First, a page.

Indian Media Culpable: civil societies

KL Report


A group of civil societies , the International Peoples’ Tribunal on Human Rights and Justice [IPTK]active in Kashmir  and the Association of Parents of Disappeared Persons [APDP] has accused Indian and ‘some segments of local media of being ‘culpable’ for ‘boycotting’ the recent report on human rights violations released recently in Kashmir.

“The media cannot allow itself to be subservient to the diktats of the state. By following the real or perceived preferences/orders of the state, the media itself stands culpable. The dismal or unprofessional role of the Indian media so far has only endorsed the crimes,” reads the statement released by civil society groups.

IPTK and APDP released its report titled alleged Perpetrators: Stories of Impunity in Jammu and Kashmir that examines 214 cases of human rights violations and for the first time, the role of 500 alleged perpetrators in these crimes.

“Following the release of the alleged Perpetrators report, the reaction of the media raises worrying issues that need to be critically questioned. While the international media carried out extensive reporting of the issues raised, the reporting of the Indian media and some segments of the Jammu and Kashmir media was extremely disappointing. It is clear that in the Indian media particularly, and some segments of the Jammu and Kashmir media, there was a near complete black out of this report,” reads the statement.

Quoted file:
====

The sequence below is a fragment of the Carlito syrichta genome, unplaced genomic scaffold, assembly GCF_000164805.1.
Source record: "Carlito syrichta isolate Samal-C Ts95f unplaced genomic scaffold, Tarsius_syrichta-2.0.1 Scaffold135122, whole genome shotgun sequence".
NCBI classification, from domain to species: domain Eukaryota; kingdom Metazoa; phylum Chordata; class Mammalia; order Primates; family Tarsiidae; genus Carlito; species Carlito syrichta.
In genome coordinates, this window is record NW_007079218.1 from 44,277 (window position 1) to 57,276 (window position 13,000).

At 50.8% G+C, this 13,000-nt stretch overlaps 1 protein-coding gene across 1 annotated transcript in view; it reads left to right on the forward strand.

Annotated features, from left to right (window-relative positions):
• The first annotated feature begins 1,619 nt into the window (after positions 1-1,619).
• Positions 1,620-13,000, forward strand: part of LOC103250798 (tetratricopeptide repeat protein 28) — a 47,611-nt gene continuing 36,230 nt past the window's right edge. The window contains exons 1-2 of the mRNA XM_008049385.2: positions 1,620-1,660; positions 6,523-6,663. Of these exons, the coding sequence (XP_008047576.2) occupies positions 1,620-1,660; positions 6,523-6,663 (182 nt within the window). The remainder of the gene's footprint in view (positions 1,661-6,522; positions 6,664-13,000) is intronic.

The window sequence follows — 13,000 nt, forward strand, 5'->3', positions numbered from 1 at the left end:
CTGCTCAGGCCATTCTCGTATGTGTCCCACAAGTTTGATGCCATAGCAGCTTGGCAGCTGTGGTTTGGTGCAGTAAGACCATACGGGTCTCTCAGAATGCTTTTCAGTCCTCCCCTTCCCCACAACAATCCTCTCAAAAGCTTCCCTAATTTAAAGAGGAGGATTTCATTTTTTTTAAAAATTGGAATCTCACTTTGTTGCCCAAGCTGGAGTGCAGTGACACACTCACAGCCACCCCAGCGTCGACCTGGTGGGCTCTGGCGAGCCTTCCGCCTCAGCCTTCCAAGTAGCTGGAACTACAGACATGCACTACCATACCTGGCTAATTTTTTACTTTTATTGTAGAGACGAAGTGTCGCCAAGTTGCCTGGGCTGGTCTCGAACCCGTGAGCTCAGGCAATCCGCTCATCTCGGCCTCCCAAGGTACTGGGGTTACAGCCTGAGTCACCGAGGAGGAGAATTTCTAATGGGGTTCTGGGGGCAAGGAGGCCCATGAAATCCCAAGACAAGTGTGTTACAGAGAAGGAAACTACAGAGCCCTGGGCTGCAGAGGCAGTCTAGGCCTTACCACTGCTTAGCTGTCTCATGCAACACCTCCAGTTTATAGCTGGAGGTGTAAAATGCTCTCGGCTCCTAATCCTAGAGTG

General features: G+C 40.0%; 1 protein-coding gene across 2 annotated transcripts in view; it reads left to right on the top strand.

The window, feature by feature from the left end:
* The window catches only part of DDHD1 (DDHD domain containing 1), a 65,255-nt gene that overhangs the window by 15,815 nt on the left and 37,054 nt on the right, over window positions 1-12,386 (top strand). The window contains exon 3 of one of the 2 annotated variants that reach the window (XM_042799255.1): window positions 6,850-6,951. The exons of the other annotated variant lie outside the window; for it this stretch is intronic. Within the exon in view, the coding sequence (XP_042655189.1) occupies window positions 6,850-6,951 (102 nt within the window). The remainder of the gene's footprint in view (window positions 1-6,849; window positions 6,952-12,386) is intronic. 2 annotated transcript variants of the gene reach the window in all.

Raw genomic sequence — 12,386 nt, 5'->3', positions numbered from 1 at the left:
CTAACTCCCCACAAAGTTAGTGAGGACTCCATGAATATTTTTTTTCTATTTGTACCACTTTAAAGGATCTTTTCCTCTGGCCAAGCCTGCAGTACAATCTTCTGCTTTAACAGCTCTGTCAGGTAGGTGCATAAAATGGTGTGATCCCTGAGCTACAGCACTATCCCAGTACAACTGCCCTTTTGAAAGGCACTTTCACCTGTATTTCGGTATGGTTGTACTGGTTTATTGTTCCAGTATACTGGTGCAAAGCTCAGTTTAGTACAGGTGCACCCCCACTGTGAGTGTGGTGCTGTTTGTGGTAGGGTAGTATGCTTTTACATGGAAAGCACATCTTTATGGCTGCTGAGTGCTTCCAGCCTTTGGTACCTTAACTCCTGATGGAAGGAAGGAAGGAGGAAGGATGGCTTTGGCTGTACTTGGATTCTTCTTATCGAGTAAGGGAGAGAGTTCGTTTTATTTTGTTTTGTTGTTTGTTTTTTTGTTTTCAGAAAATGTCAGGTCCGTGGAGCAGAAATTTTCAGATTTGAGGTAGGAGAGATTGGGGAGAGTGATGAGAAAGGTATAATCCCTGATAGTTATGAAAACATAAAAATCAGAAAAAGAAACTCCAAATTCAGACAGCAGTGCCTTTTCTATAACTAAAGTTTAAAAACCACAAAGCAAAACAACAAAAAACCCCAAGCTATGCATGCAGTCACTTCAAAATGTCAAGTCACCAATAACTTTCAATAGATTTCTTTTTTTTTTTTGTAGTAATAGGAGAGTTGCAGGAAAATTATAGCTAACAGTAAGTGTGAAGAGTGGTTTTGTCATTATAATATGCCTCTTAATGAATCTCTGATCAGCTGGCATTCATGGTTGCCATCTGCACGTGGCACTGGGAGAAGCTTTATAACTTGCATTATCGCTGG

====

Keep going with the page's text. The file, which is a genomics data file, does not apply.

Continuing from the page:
It further reads, “Beyond the reaction to this specific report, it is clear that there has been a worrying long-standing trend, exhibited by biased reporting or non-reporting, of human rights work that indicts the Indian State and its functionaries in Jammu and Kashmir,” feels the civil societies and adds that the response for the report on unmarked and unidentified graves in Jammu and Kashmir in 2009, from Indian media was also disappointing. “It appears that the responsibility for this lies essentially with the editorial management, and possibly less with the actual reporters on ground.”

The civil society groups further appeal to the media that they are important part of any struggle against impunity, human rights violations and the misuse of state power. “It is also important for the media to inform the public about the real circumstances that are often manipulated by certain sections of the media, resulting in the diversion of their tax money from more pressing social necessities towards unnecessary expenditure,” reads the statement.


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